July 14. 2011 7:14PM

First-ever 'Twitter' presidential debate is brainchild of NH activist/web specialist

Senior Political Reporter

Twitter debate links

Twitter accounts of candidates confirmed for debate Michele Bachmann
Herman Cain
Newt Gingrich
Gary Johnson
Tim Pawlenty
Rick Santorum
Candidates not confirmed for debate Jon Huntsman
Ron Paul
Mitt Romney

MANCHESTER -- A young New Hampshire conservative activist has combined his political acumen and his expertise in web technology to play a key role in producing the first-ever Twitter presidential debate next week.

"The media and people who follow politics are fascinated by Twitter," said Andrew Hemingway of Bristol, who said he came up with the idea and concept for the debate as part of his work at his firm, which helps politicians maximize the communications power of Twitter.

"When the worlds of politics and Twitter collide, there's a massive explosion," Hemingway, a 29-year-old Granite State native and chairman of the grassroots New Hampshire Republican Liberty Caucus, said Thursday.

Hemingway and his partners in the venture see next Wednesday's debate as just the beginning of new way for candidates to interact with each other and voters. He said the sponsorship of the national nonprofit TheTeaParty.net made the debate possible.

Individual candidates and officials have recently begun holding Twitter town halls to respond to voters' questions. President Barack Obama held one last week.

But never before has there been a managed, interactive debate among presidential hopefuls in the so-called "Twitter-sphere."

But next Wednesday at about 3 p.m., Michele Bachmann, Herman Cain, Rick Santorum, Tim Pawlenty, Newt Gingrich and Gary Johnson are expected to go at it for about 90 minutes on a Twitter-connected web site named 140TownHall.com.

Hemingway said he "fully expects" Ron Paul and Jon Huntsman to join, but he said organizers have not yet heard from GOP frontrunner Mitt Romney.

The candidates will get on their computers, Blackberries, iPads, or "anything that has web access," Hemingway said, and will log on to the site.

The moderators, Fox News contributor S.E. Cupp and radio talk show host Rusty Humphries, will begin to tweet questions.

With the Twitter limit for any one "tweet" at 140 characters, Hemingway said the candidates will be allowed two tweets per answer.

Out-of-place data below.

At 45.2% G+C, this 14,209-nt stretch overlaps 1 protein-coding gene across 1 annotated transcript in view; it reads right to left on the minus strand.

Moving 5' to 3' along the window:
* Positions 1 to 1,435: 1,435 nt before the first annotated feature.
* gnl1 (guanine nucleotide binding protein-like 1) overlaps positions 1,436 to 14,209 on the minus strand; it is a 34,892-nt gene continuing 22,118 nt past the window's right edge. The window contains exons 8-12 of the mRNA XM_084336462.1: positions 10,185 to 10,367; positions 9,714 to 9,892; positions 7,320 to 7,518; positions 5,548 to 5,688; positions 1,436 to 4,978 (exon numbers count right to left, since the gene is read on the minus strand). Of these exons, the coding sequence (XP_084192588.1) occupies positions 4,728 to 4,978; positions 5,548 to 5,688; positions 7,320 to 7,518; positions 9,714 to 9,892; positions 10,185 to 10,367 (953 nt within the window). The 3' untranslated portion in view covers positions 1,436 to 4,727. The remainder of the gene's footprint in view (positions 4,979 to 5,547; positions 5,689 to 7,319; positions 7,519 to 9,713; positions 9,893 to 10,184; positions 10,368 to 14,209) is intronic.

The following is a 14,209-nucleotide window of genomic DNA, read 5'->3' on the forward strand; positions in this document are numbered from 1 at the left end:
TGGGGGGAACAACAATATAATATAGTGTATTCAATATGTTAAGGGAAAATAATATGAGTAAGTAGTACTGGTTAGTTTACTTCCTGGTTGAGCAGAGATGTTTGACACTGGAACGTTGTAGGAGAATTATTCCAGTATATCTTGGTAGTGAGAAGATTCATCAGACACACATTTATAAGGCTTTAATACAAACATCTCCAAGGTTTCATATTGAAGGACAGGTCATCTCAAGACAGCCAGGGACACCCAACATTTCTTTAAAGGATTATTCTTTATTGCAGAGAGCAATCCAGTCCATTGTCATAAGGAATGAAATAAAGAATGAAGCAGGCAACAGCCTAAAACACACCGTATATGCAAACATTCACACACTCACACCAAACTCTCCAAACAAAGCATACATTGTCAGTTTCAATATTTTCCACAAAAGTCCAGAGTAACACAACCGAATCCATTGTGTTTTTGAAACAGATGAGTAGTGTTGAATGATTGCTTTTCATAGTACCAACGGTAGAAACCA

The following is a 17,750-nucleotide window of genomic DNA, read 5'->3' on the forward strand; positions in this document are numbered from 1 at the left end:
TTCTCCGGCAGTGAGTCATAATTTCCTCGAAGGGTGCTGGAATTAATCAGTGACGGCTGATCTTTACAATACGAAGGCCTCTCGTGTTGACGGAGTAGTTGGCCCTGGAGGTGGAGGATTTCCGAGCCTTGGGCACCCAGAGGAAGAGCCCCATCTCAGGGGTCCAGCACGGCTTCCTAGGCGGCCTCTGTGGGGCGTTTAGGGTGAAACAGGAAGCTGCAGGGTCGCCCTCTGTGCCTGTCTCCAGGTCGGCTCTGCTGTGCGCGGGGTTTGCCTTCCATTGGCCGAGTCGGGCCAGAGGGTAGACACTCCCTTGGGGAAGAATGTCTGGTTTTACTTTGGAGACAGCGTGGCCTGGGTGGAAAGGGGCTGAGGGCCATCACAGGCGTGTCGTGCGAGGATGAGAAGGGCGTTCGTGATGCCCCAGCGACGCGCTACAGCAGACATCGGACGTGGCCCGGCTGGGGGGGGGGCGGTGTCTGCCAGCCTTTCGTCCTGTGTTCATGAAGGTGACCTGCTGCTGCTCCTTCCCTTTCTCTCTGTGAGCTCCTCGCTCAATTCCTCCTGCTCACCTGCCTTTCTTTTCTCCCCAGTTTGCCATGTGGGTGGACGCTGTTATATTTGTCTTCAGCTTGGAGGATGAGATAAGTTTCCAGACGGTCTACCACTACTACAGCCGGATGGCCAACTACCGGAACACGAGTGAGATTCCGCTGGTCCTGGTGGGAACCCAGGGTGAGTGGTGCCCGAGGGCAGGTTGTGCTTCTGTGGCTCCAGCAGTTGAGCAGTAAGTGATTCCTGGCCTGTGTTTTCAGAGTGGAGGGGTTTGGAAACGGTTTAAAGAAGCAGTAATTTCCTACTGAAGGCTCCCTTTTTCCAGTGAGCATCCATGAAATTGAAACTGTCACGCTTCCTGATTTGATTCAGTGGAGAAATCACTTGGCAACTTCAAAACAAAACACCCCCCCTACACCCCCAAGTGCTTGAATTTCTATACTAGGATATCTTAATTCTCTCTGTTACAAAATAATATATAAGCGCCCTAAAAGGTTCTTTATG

The moderators will pose follow-ups and candidates will be allowed to respond to each other.

"It will be close to the format we saw in the debate back on June 13," he said, "except that it's all done on Twitter."

Viewers across the country can go to 140TownHall.com or twitter.com/#!/search/140townhall to watch and participate.

Hemingway said that by going to either site and typing in @140townhall, viewers can submit questions for possible use by the moderators and react to the debate in real time.

The debate web site, currently in demo-only mode, will display, in real time, the number of followers added to each candidate, the number of mentions and the number of re-tweets.

A separate, main section will show the questions and answers , while other sections will provide space for viewers to write and submit questions and to view the overall public "feed."

Hemingway said that in New Hampshire, a viewing party is planned for the Grappone Center in Concord. The debate will be shown on a large screen, and Cupp, one of the two moderators, will be based there, he said.

For Hemingway, it's the culmination of several years of political activism and professional involvement in the web.

"As my interest in politics began to grow and I began to do more stuff politically, obviously my interest in blending my profession and passion started to work together," he said.

Several months ago, he said, "Working with one of my political clients, I came up with an idea: What if we could put my client and other well-known high profile people on the same platform using Twitter?"

He said Massachusetts web developer Adam Green, founder and CEO of 140 Dev, LLC, a consulting company that specializes in Twitter Application Programming Interface, developed the multi-faceted platform.

"I said, ‘Why don't we do a presidential debate?'" Hemingway said. "I started feeling around and there appeared to be some interest in it."
Hemingway said the idea took off when TheTeaParty.net agreed to sponsor the event.

"If they hadn't come in and put up the money, we wouldn't have been able to do this," he said.

Hemingway said that Gingrich "is particularly important" to the debate because, as the Washington-based web site Politico noted in a story this week, the former House speaker overwhelmingly with Romney and Bachmann, each have about 60,000 followers.

"The beauty of this debate is that when Gingrich brings his followers to the debate, they will be exposed to the other candidates, allowing the other candidates in theory to add thousands of additional followers," Hemingway said.

"It's going to be a win for everybody," he said.

Hemingway, who has an office in Manchester, owns a firm called Digital Acumen.

"We teach politicians to use Twitter to their best advantage," he said.

Among his clients, Hemingway handles congressionally-oriented Twitter activities for recently announced presidential candidate Rep. Thad McCotter, although Hemingway said he is not involved in McCotter's presidential campaign.

The debate, he said, "will be a continuation in the development of this communications revolution," he said. "It continues to allow people access to political figures in a way they haven't had before.

"It's a new communications wave, but the cool thing is that we're at the very beginning," he said.